With the warmer weather now upon us, we all need to make sure our properties and us are prepared for bushfire this season. There are a number of areas you need to look at to minimise the risk of property damage and injury to people.
Prepare your gardens and surrounds
The first thing is to check with your local council about clearing and fire regulations as local areas vary in what needs to be done and what you can clear. Once you have the appropriate instructions or permission, then clear a distance of 20m around your buildings and ensure that tall trees that are beyond this are not going to cause large amounts of damage if they fall. A good way to have a cleared area around your house is to have lawn. It is short and damp and if you set up your irrigation properly, and then you can have a wet fire break to assist in protecting your home.
In addition, you then need to look at clearing low hanging branches up to 2m high from trees through the rest of the property, this lowers the chance of a fire climbing into the canopy and growing quickly. The last big item is preparing the firebreaks around your boundary to the appropriate local regulation. This won’t stop a fire but will help to slow it down and provides a safer access to emergency vehicles if they need to defend your property.
Another overlooked preparation is your driveway. A private narrow winding driveway might look good but if a fire truck needs to get up the drive quickly the might get stuck. Also if the driver thinks there is not a safe place to turn around at the end then they might not even attempt to enter your property and if its on fire unfortunately they can’t risk life to save it.
Have a reliable water source
The next most important thing is to have a reliable water source. That is a large volume of water that does not require electricity or large amounts of effort to use for putting out spot fires and if needed, filling fire appliances. A good example of this is a large (more than 20,000L) water tank, a swimming pool or a dam. This needs to be close to buildings and other things that need to be protected and easy to access, i.e. no boggy banks and 1m deep grass around the dam.
A lot of people rely on a bore for fire protection but then promptly discover that as soon as a fire starts, all the power is turned off as power lines fall down. If you have an electric bore pump, then unless it is set up with motor protection properly, then it is risky to try and run it off a generator. Bore pumps are very sensitive to poor quality power (fluctuations in frequency and voltage) which most generators produce and even though it might work, it might destroy the pump when you need the water the most. The best insurance is a storage tank above ground that is kept full so when something happens, the water is ready to use.
A very useful asset is a swimming pool. This is because it is usually right next to the house and is a tank of 20,000- 80,000L of clean water. You can easily set up a portable firefighting pump to suck out of a pool and protect your property and fill fire trucks.
Make sure your pumps and pipes are easy to access
If your pump is 150m away, down a narrow path through tall grass and you have to open a pit to start it. Imagine then trying to get to it in the dark, when it is hot and smoky or you actually need to explain to a firefighter where it is and how it works. This is not fun and is dangerous. All you need to do is basic preparation, make things easy to use and easy to work out how they turn on without a 20 minute demonstration.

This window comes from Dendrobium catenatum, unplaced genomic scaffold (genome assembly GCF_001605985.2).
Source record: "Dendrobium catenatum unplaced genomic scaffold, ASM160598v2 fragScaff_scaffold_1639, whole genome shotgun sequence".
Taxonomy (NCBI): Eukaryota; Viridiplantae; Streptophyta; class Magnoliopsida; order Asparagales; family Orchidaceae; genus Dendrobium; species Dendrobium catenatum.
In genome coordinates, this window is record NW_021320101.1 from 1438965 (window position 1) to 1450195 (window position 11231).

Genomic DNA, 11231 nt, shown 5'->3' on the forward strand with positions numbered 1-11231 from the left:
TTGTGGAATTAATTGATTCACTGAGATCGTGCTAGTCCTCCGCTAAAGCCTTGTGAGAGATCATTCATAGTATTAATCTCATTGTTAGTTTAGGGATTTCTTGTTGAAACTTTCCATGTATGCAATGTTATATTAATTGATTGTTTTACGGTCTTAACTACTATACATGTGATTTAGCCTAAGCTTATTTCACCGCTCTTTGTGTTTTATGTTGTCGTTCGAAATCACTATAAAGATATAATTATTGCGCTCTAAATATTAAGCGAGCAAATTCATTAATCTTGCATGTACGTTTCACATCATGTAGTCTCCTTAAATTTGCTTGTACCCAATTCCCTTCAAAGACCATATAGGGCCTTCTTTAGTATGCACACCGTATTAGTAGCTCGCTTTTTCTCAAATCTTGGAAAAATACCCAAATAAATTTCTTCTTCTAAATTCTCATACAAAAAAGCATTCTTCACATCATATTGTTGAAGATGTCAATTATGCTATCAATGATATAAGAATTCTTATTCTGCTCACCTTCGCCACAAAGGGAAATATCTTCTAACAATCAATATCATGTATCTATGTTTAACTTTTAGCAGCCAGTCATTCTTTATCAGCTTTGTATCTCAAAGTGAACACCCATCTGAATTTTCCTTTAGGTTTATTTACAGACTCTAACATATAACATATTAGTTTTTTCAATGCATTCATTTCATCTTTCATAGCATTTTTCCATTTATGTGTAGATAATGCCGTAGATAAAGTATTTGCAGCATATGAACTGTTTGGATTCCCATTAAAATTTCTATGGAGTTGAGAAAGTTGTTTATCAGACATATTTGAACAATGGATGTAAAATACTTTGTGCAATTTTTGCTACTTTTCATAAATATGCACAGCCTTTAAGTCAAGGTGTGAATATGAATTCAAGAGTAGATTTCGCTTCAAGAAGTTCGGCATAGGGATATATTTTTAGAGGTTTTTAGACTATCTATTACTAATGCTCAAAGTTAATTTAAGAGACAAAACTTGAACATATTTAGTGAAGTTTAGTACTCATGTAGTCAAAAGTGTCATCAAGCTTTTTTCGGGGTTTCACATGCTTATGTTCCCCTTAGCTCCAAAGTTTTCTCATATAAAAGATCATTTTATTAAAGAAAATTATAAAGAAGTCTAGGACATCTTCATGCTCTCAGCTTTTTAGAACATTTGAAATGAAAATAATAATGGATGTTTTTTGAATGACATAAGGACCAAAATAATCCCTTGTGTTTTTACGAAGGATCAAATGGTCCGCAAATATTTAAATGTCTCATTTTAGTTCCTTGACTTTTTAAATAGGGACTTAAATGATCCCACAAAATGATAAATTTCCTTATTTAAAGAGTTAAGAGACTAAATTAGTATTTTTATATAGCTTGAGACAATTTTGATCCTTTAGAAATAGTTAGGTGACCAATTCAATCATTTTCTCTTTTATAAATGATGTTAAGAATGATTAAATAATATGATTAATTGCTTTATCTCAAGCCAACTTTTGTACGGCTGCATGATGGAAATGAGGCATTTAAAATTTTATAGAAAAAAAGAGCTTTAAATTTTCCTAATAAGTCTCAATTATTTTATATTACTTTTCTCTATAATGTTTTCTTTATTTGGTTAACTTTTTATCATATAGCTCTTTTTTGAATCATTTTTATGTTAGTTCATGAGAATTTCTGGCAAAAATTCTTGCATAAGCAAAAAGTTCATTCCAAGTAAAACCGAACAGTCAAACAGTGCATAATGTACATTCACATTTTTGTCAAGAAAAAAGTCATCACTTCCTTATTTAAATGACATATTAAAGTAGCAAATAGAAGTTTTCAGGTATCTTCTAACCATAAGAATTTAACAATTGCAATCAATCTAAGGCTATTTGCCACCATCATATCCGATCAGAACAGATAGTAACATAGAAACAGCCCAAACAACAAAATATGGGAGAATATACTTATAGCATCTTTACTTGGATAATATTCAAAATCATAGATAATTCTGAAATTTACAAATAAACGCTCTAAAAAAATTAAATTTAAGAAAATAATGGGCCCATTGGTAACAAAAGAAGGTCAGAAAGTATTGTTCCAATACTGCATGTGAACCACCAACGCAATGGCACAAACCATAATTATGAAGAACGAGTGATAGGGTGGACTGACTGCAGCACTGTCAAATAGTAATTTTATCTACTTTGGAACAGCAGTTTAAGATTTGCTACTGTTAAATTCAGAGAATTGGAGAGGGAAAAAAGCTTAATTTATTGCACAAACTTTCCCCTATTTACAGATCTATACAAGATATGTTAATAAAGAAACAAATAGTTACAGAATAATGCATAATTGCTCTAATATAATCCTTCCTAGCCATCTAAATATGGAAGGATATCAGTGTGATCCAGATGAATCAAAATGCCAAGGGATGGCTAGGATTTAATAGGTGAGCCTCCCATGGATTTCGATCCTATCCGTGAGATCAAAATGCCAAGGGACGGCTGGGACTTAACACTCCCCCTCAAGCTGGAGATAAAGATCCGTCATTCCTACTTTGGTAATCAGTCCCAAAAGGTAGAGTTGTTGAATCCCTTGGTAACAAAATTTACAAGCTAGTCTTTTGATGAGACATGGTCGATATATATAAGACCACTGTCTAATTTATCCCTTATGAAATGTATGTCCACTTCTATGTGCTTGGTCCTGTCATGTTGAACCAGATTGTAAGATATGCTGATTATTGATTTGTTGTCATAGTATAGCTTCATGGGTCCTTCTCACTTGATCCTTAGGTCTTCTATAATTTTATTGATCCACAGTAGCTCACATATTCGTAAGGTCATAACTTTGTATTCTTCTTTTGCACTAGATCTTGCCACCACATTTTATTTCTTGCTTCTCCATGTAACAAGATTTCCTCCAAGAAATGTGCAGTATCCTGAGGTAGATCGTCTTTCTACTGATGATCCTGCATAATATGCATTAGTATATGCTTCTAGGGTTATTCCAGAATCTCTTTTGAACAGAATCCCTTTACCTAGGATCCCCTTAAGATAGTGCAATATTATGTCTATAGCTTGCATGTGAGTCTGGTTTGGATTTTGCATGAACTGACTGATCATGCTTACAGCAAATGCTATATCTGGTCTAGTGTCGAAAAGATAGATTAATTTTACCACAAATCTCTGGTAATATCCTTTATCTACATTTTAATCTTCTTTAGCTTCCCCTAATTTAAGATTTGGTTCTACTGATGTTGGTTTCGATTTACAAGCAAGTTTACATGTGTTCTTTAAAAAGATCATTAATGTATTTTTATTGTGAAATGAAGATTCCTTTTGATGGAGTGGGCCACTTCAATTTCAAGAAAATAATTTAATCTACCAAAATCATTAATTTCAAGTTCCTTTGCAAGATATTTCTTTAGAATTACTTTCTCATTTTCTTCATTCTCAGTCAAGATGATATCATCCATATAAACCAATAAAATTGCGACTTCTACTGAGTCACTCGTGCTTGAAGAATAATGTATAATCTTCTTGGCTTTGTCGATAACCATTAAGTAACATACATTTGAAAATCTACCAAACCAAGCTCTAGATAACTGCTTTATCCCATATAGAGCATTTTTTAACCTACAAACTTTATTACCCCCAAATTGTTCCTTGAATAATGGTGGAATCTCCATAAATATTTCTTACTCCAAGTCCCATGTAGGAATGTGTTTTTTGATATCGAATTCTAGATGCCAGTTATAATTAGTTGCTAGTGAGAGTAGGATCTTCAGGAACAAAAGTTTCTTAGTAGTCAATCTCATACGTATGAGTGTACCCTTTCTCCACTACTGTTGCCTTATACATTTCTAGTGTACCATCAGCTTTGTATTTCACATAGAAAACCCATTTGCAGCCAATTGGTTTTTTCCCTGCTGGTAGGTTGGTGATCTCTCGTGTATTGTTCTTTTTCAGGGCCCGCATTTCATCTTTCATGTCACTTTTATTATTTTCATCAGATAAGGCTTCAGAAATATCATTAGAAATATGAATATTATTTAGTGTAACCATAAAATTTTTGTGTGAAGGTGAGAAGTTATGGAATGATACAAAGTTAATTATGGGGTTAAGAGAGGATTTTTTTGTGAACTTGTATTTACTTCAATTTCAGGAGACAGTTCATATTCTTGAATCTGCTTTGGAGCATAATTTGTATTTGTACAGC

The same is for pipes , if there is poly pipes running everywhere and unlabelled taps that just run off into the distance. If someone else needs to turn up and help or fill up with water, they are not scratching their head trying to work out how to extract water they can just grab the hose or hook up and fill up. A good example is the 3”(80mm) camlock outlets that are now compulsory for most rural water tanks. This takes away the guesswork for fire trucks, they can just turn up and fill up and get back to what they are doing, putting out the fire.
Test your systems to make sure they work like you think they should
If you have now spent a heap of time and money fitting out your property with pumps and tanks to protect you, then the next step is to get the gear out when there is no emergency on and test it. It is also important that everyone who lives there knows where the gear is and how it works too. You never know where you will be when something happens and if you can rely on whoever is home to get the gear out and start it up then there is less panic and you know the the system will work. This also eliminates any problems that would be difficult to fix in the heat of an emergency.
Have a plan the whole family knows and practise it.
Now that all the gear and water is place and the property is prepared, then make a simple to follow plan and practice it to make sure that it will work. Make the decision to stay or leave well before it needs to happen and make sure that anything you can’t afford to lose is in a fireproof safe or is easy to pack up, throw in the car and take with you as you evacuate.
At the end of the day, there is no guarantee that things won’t go wrong. A bushfire can be a very unpredictable and fast moving incident. Even if you have the best equipment and are well prepared, things can go wrong very quickly. If you choose to live in a bushfire prone area be prepared to leave quickly and ensure you are insured or prepared so what you leave behind may not be there when you return.
Give us a call today on 9721 3577 or email us to discuss your options for fire protection this summer.